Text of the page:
Junosphere – inaccessible VMXes

24 07 2015

Update:  The problem described in this article was logged with JTAC.  It took a while but eventually they informed me they had resolved an issue with provisioning VMX in the Junosphere system.  I have tried it since and the issue does appear to have gone away.  However I am leaving this post up in case it has simply become more intermittent.   Please let me know if you experience a situation like what is described below.

I usually use the ‘experimental’ VMX in my Junosphere topologies because I don’t like the VJX all that much.  The VJX has security code in it, so it’s not quite like an MX really.   Also I’ve seen oddities where it came up in flow mode with a default firewall policy of denying everything, and I was never able to work out why.

So instead I use the VMX for everything – which is better these days because it doesn’t use two VM units for the data and control planes like it used to.  Why VMX is still ‘experimental’ after so long is a mystery to me.

However one thing just keeps cropping up with this that is just a bit annoying.   Read the rest of this entry »

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VIRL versus Junosphere

9 06 2015

I’ve been using Junosphere a lot recently, and it’s a great tool – quick and easy creation of topologies without the need to go to a physical lab to try things out. Takes the guesswork out of a lot of things, which is a real bonus. There are obviously a few things you can’t do in a virtual environment that would be possible in a real one (e.g. QoS, MTU greater than 2000 bytes, MS-MIC in an MX), but it caters for 80% of what you need.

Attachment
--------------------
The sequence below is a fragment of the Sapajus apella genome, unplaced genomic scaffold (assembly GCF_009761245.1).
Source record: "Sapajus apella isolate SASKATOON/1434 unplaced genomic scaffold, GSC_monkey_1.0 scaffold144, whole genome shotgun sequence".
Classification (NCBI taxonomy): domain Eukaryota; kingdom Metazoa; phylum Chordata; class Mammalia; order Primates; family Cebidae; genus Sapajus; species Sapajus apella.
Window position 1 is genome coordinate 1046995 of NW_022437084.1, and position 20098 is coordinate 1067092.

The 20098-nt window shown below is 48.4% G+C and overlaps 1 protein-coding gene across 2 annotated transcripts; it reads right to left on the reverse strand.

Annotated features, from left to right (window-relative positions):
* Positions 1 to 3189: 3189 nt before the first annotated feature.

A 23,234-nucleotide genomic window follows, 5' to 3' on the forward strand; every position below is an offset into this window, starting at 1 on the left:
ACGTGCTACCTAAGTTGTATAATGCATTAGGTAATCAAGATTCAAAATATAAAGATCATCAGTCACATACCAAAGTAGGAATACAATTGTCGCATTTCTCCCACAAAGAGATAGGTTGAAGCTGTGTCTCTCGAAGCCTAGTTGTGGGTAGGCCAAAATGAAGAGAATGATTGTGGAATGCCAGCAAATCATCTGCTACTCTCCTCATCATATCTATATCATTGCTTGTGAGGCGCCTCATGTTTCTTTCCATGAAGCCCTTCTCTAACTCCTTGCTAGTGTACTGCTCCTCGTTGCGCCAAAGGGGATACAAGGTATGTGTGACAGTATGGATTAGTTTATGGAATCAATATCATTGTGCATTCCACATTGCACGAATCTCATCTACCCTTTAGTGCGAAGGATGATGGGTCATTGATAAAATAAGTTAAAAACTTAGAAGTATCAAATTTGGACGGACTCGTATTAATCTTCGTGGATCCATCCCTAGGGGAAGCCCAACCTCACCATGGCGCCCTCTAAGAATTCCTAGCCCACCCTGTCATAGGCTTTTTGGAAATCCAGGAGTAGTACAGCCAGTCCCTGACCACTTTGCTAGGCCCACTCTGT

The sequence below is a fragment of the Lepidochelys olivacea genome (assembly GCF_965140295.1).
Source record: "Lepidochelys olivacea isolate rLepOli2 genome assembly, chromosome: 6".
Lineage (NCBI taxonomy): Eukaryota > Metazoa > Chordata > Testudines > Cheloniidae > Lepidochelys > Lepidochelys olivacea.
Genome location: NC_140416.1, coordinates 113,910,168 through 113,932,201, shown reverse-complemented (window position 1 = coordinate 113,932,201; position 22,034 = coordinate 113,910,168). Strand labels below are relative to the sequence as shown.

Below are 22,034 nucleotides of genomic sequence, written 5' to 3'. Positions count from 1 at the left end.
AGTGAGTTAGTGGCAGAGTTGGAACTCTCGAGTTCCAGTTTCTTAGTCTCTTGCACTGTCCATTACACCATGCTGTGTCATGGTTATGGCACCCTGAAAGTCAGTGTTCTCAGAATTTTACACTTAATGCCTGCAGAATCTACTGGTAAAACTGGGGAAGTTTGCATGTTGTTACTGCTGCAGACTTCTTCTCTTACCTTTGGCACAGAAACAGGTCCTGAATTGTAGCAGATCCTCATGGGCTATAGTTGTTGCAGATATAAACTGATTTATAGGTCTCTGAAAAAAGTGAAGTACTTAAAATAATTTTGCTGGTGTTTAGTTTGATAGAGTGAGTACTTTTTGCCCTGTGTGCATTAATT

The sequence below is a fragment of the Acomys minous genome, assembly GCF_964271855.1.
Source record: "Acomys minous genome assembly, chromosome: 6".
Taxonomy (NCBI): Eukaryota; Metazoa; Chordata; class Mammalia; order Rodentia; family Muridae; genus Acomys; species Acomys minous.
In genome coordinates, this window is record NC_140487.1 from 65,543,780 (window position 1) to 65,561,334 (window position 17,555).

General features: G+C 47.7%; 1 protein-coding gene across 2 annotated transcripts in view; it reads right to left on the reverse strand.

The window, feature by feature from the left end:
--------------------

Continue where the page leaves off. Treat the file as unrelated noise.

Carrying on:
I always thought that it put Juniper leagues ahead of Cisco because you can buy credits to use the system right on the front page. Cisco were late to the party with something called VIRL – Virtual Internet Routing Lab.  They were late, but rumour had it that a lot of developers moved from Juniper to Cisco to bring VIRL about.  However Junosphere always had the edge for the networking student (as we all remain, whether we are JNCIE or not) because of its accessibility – with VIRL you had to be a Cisco customer and gain access through your account manager.  I’ll stick with GNS3 thanks!

That appears to have changed now, and you can get access to VIRL ‘personal edition’ for $199 per year.  Now we’re talking.  Since it runs on Openstack, you can run up other third-party VMs alongside NXOS, IOS and IOS-XE.  Network Inferno has a nice guide on integrating Juniper’s vSRX (formerly Firefly) into VIRL, which looks pretty comprehensive, although I’ve not tried it yet.

I think need to get a copy of this – only problem is it needs me to get a new quad-core laptop with the virtualization extensions in the BIOS to replace my cranky old Lenovo.  Ho hum!